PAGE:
As active members of Maine’s professional media-making community and members of the board of the Maine Film Association, we are writing to express our appreciation for the Press Herald’s recent coverage of film production tax incentives. Both the March 29 editorial (“Our View: In movies, Maine should play itself more often”) and Ray Routhier’s April 4 article (“More films could be made in Maine under new proposal”) have helped bring this important subject to the attention of a wider public.

Not counting TV and cable employees, the Maine media production community comprises an estimated 300 full- and part-time employees and freelancers, with total earnings of about $14.5 million. gnepphoto/

We are naturally in support of measures such as film production tax incentives that help to encourage production in Maine. And we agree it’s time for an updated set of incentives for the state. While attracting out-of-state productions can be beneficial, we also want the state to more vigorously support its local media-making community in a variety of ways that includes tax incentives. This could start with the recognition that Maine does indeed have a media production community that already makes a significant contribution to the state’s economy.

The U.S. Bureau of Labor Statistics in May 2019 estimated that there are 790 employed in the media sector in Maine, with total earnings of $38 million. Not counting employees of television and cable organizations, the Maine Film Association estimates there are about 300 full- and part-time employees and freelancers, accounting for an estimated $14.5 million of those earnings.

According to the University of Maine, Maine’s 2019 farmed oyster revenue was valued at $9.6 million. Imagine the possibilities if Maine’s media production sector were to receive a comparable level of public recognition, access to finance and business support and connection to Maine’s other business sectors as is given to farmed oysters in the state. Maine restaurants wouldn’t dream of placing Long Island oysters higher on the menu than those locally grown. It would be great if Maine’s own media production community received a similar level of attention, whether for political campaign ads, corporate and educational video or narrative and documentary film projects.

Well-designed film production tax incentives can play an important part in expanding Maine’s media-making sector. Film-media production in Maine is much more than a subset of the state’s tourism efforts, and updated tax incentive legislation must do as much for local media makers as it does to attract outside productions to the state. Yes, outside productions are a “hospitality” driver: They occupy hotel rooms, use restaurants and catering, purchase supplies such as lumber, paint and props, pay location fees and employ local crew. But Maine’s own film production-media making operates at the intersection of technology, arts and entertainment, education, craft and marketing. Expanding capacity is where the greatest potential lies to further develop a sector that can have a deep, long-term impact on the Maine economy.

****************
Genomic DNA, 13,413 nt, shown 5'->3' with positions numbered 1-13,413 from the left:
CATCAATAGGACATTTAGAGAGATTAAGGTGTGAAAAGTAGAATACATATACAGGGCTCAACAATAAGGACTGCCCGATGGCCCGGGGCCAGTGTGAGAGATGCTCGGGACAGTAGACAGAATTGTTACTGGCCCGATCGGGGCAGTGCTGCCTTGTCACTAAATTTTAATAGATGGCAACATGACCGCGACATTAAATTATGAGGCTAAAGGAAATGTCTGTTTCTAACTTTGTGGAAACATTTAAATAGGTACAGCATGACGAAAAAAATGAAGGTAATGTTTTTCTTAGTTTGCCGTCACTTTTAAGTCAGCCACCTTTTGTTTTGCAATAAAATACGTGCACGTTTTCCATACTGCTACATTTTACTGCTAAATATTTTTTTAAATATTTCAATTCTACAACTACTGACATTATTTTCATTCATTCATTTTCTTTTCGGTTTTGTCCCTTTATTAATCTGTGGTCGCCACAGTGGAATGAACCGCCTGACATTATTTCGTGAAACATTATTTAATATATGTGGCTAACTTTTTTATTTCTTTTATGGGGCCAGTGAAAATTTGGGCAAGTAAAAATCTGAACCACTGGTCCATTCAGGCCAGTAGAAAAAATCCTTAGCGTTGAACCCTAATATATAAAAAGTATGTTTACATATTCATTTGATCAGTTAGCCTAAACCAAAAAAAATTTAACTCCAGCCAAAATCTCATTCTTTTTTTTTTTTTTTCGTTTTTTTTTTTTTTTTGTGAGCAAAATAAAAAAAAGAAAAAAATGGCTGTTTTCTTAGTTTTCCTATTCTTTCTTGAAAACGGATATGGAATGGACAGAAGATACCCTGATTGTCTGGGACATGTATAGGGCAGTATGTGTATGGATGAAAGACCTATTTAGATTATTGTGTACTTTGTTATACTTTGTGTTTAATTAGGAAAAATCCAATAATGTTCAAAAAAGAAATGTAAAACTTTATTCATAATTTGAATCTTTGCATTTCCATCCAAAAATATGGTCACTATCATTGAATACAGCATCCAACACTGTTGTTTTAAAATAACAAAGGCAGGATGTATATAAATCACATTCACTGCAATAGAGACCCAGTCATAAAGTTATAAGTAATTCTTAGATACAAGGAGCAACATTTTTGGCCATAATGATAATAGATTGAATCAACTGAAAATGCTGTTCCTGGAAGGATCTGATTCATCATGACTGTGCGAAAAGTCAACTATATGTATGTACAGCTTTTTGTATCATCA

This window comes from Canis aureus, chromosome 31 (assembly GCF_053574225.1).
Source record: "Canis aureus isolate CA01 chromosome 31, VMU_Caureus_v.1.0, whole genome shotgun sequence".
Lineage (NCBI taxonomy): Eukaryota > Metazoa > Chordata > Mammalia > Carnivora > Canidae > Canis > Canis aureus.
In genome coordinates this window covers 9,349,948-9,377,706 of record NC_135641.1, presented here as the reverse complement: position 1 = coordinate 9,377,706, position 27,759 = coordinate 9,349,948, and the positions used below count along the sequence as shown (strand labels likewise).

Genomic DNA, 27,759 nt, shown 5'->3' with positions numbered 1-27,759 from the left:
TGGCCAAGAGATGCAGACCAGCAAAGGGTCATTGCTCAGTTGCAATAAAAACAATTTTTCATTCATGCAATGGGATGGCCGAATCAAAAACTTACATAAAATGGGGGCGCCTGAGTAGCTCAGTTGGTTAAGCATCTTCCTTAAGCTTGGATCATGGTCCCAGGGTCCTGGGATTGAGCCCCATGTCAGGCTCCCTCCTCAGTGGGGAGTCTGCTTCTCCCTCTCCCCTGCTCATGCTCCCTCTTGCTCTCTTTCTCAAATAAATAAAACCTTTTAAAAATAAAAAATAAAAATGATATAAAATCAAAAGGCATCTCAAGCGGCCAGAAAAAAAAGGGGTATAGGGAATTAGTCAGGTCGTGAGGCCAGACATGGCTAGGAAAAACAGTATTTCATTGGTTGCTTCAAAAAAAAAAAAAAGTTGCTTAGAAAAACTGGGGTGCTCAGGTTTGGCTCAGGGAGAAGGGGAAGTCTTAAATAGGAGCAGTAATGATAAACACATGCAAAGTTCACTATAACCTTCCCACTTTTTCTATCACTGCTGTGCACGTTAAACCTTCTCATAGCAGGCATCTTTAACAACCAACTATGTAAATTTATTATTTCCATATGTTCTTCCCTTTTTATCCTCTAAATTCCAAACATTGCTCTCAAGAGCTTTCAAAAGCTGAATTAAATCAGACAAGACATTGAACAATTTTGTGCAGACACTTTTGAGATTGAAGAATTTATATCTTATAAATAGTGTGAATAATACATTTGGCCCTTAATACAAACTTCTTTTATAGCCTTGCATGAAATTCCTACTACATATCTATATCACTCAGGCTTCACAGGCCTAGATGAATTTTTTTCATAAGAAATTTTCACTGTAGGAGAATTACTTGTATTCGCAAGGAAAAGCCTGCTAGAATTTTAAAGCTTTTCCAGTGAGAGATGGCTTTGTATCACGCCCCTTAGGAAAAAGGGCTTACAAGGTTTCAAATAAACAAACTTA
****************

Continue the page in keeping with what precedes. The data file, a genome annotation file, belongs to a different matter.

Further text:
It appears that outside of Maine’s “traditional” industries – tourism, forest products, fisheries – many of the state’s economic development efforts and resources have been focused on the expansion of food-beverage, agriculture, biotech and technology. While these are all important sectors, media making is as well. What can be done to enhance the media-making sector in Maine? We foresee that with a combination of professional development, skill building, seed financing, marketing support and investment, the sector can expand significantly.

We call upon state agencies, private businesses and cultural institutions to give the Maine media-making community the opportunity to work with you to grow this important part of Maine’s economy. This is a scalable, clean sector based on intellectual property that can hire across Maine’s existing workforce, while also helping to train candidates for specialized roles. And it’s a business area with strong prospects and attraction for young people that could help the state retain its graduates.

To Mr. Stephen King: Your recent tweets and words of encouragement have been fantastic. May we suggest that in a manner similar to your Dollar Babies program, which generously makes your short stories available to student filmmakers, you consider leveraging one of your current, valuable long-form works and insist that it be made in Maine by a majority Maine production team, in both crew and key creative roles? We’d welcome the opportunity to work with you to devise such an initiative.

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